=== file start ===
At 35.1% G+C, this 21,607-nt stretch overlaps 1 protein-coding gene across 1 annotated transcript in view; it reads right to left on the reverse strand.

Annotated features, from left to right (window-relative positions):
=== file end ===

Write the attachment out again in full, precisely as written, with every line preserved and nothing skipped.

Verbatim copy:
At 35.1% G+C, this 21,607-nt stretch overlaps 1 protein-coding gene across 1 annotated transcript in view; it reads right to left on the reverse strand.

Annotated features, from left to right (window-relative positions):